Urban Structure in Troubled Times: The Evolution of Principal and Secondary Core/Periphery Gaps through the Prism of Residential Land Values
Erez Buda (),
Dani Broitman and
Daniel Czamanski ()
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Erez Buda: Technion-Israel Institute of Technology, Haifa 3200003, Israel
Daniel Czamanski: Ruppin Academic Center, Emek Hefer 4025000, Israel
Sustainability, 2021, vol. 13, issue 10, 1-12
The structure of modern cities is characterized by the uneven spatial distribution of people and activities. Contrary to economic theory, it is neither evenly distributed nor entirely monocentric. The observed reality is the result of various feedbacks in the context of the interactions of attraction and repulsion. Heretofore, there is no agreement concerning the means to measuring the dimensions of these interactions, nor the framework for explaining them. We propose a simple model and an associated method for testing the interactions using residential land values. We claim that land values reflect the attractiveness of each location, including its observable and unobservable characteristics. We extract land values from prices of residences by applying a dedicated hedonic model to extensive residential real estate transaction data at a detailed spatial level. The resulting land values reflect the attractiveness of each urban location and are an ideal candidate to measure the degree of centrality or peripherality of each location. Moreover, assessment of land values over time indicates ongoing centralization and peripheralization processes. Using the urban structure of a small and highly urbanized country as a test case, this paper illustrates how the dynamics of the gap between central and peripheral urban areas can be assessed.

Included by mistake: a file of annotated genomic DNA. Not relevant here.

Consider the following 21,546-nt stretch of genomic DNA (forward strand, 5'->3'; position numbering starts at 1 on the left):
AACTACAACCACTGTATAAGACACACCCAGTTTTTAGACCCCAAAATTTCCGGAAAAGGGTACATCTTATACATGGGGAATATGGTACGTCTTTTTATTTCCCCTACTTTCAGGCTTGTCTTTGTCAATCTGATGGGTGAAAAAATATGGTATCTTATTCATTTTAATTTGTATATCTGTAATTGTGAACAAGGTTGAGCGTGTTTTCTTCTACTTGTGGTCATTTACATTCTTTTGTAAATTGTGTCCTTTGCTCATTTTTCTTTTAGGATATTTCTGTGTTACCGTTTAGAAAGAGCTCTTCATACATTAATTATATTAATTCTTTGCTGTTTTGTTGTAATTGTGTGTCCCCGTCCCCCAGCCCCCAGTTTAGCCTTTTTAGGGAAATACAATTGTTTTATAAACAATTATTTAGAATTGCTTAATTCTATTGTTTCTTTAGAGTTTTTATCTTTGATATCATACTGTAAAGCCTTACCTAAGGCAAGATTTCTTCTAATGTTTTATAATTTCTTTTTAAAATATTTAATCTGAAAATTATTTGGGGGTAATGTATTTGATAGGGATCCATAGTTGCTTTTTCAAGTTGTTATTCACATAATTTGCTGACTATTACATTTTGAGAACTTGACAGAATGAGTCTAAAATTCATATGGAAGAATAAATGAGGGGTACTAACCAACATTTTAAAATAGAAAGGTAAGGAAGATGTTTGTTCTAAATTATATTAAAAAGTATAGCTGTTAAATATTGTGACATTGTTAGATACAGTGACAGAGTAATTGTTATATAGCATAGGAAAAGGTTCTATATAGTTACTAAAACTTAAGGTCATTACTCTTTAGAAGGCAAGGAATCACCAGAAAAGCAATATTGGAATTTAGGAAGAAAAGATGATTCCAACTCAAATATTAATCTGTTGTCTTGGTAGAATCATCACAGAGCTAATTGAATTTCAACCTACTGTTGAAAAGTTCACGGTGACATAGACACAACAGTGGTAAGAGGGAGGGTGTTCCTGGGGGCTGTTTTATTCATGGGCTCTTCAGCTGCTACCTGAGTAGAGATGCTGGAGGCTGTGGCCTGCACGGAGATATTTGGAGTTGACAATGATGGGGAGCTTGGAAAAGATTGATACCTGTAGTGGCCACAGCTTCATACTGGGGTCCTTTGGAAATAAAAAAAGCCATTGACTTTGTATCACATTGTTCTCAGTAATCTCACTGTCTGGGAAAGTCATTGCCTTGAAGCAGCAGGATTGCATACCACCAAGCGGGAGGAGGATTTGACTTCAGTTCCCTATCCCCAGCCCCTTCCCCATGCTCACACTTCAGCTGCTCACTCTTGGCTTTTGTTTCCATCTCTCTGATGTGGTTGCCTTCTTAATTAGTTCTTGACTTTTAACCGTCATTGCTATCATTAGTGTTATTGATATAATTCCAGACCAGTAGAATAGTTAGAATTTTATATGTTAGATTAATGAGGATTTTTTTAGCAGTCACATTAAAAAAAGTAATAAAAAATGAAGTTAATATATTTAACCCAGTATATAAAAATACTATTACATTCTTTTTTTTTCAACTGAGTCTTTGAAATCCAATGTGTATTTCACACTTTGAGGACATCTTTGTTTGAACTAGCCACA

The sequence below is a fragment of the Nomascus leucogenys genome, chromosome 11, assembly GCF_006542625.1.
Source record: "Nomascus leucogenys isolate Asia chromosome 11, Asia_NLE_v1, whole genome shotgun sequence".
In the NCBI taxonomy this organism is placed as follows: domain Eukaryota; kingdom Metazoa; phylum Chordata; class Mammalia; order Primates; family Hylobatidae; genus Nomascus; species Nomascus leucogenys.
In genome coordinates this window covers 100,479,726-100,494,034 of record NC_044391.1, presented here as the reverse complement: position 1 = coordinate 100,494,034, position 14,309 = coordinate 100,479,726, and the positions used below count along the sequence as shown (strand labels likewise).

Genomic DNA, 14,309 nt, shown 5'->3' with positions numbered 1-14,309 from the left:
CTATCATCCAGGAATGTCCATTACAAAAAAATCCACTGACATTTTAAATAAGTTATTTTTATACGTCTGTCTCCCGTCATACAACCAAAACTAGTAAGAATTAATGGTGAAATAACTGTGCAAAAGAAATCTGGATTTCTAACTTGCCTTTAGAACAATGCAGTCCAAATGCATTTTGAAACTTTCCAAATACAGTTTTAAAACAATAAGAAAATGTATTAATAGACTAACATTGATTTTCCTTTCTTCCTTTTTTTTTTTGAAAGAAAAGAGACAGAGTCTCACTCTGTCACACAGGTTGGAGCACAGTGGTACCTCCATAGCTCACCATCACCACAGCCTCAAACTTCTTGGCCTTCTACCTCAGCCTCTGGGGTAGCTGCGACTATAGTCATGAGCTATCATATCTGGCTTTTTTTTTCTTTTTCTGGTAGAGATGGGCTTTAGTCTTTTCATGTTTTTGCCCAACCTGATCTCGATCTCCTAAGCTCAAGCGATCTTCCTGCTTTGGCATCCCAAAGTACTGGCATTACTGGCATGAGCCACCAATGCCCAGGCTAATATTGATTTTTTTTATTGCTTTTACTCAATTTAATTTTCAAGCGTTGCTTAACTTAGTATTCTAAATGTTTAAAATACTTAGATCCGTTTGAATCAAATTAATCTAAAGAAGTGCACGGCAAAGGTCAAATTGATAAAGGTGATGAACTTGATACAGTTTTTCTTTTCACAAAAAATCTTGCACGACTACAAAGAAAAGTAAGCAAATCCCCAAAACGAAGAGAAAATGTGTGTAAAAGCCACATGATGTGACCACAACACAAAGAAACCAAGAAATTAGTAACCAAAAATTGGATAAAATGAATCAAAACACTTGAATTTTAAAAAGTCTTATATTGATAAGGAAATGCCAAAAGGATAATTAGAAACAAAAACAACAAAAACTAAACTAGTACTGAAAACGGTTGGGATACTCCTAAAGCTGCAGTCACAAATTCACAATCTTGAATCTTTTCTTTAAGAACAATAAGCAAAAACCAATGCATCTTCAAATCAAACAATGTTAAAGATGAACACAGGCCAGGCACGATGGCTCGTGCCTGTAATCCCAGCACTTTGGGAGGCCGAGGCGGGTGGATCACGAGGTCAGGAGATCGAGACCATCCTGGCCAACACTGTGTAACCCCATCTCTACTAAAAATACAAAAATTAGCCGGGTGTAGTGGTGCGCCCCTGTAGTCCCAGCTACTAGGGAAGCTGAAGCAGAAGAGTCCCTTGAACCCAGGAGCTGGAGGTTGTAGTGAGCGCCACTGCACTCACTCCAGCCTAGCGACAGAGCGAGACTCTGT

Keywords: peripheralization; core-periphery gap; land value; hedonic model (search for similar items in EconPapers)
JEL-codes: O13 Q Q0 Q2 Q3 Q5 Q56 (search for similar items in EconPapers)
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Persistent link: https://EconPapers.repec.org/RePEc:gam:jsusta:v:13:y:2021:i:10:p:5722-:d:558198
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